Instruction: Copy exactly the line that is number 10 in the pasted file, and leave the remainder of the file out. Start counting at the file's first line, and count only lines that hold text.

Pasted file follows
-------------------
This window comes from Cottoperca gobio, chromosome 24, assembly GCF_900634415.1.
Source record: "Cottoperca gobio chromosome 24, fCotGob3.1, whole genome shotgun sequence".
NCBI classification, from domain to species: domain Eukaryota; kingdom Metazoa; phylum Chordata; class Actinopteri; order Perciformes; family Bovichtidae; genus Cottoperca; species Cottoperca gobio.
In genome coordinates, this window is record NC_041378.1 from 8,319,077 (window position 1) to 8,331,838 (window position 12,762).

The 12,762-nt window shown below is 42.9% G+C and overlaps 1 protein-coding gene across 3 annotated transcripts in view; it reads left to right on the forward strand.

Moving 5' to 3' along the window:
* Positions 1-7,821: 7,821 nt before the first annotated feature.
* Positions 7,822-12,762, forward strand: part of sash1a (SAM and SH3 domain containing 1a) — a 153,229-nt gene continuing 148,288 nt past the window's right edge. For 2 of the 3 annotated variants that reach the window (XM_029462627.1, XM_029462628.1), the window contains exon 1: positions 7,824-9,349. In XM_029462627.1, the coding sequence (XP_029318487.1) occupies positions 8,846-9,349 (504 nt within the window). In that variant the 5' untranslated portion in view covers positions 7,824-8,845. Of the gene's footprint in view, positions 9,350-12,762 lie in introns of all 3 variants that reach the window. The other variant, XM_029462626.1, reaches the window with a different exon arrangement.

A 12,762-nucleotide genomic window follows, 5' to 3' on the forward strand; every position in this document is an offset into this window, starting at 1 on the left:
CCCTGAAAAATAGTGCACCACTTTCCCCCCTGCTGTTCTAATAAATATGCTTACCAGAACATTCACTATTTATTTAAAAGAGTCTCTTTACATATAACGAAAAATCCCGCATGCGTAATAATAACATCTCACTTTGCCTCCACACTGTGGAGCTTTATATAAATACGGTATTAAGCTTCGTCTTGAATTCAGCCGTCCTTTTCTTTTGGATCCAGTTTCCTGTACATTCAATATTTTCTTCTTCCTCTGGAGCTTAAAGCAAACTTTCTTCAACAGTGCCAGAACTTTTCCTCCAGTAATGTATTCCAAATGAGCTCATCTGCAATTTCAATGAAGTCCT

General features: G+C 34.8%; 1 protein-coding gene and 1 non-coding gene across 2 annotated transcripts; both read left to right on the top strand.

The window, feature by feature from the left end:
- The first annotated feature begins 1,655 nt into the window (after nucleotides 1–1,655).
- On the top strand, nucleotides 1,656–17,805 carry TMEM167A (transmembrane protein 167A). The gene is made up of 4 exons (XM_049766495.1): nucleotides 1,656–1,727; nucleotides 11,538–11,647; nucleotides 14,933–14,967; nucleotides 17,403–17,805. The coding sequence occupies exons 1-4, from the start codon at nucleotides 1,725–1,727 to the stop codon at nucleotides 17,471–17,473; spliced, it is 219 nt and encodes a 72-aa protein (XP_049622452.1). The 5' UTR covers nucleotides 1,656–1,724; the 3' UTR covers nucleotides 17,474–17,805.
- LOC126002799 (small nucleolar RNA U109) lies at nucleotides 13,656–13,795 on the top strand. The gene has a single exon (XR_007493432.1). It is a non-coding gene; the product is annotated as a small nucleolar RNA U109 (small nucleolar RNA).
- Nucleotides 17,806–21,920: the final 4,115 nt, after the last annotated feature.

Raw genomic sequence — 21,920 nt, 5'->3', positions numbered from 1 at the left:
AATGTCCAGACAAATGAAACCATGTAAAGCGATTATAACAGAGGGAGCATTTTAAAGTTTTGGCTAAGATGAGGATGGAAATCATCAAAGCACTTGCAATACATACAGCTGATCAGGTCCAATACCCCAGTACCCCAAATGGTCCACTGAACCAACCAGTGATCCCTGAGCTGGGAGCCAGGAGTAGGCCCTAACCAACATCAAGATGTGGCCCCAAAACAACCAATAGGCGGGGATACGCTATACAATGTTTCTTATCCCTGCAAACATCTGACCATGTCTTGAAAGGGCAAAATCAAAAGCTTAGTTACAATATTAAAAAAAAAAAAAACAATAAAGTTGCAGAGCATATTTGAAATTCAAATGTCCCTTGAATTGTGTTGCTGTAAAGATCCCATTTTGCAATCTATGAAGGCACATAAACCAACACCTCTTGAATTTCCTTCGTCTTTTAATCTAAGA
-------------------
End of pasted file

CCCTGAAAAATAGTGCACCACTTTCCCCCCTGCTGTTCTAATAAATATGCTTACCAGAACATTCACTATTTATTTAAAAGAGTCTCTTTACATATAACGAAAAATCCCGCATGCGTAATAATAACATCTCACTTTGCCTCCACACTGTGGAGCTTTATATAAATACGGTATTAAGCTTCGTCTTGAATTCAGCCGTCCTTTTCTTTTGGATCCAGTTTCCTGTACATTCAATATTTTCTTCTTCCTCTGGAGCTTAAAGCAAACTTTCTTCAACAGTGCCAGAACTTTTCCTCCAGTAATGTATTCCAAATGAGCTCATCTGCAATTTCAATGAAGTCCT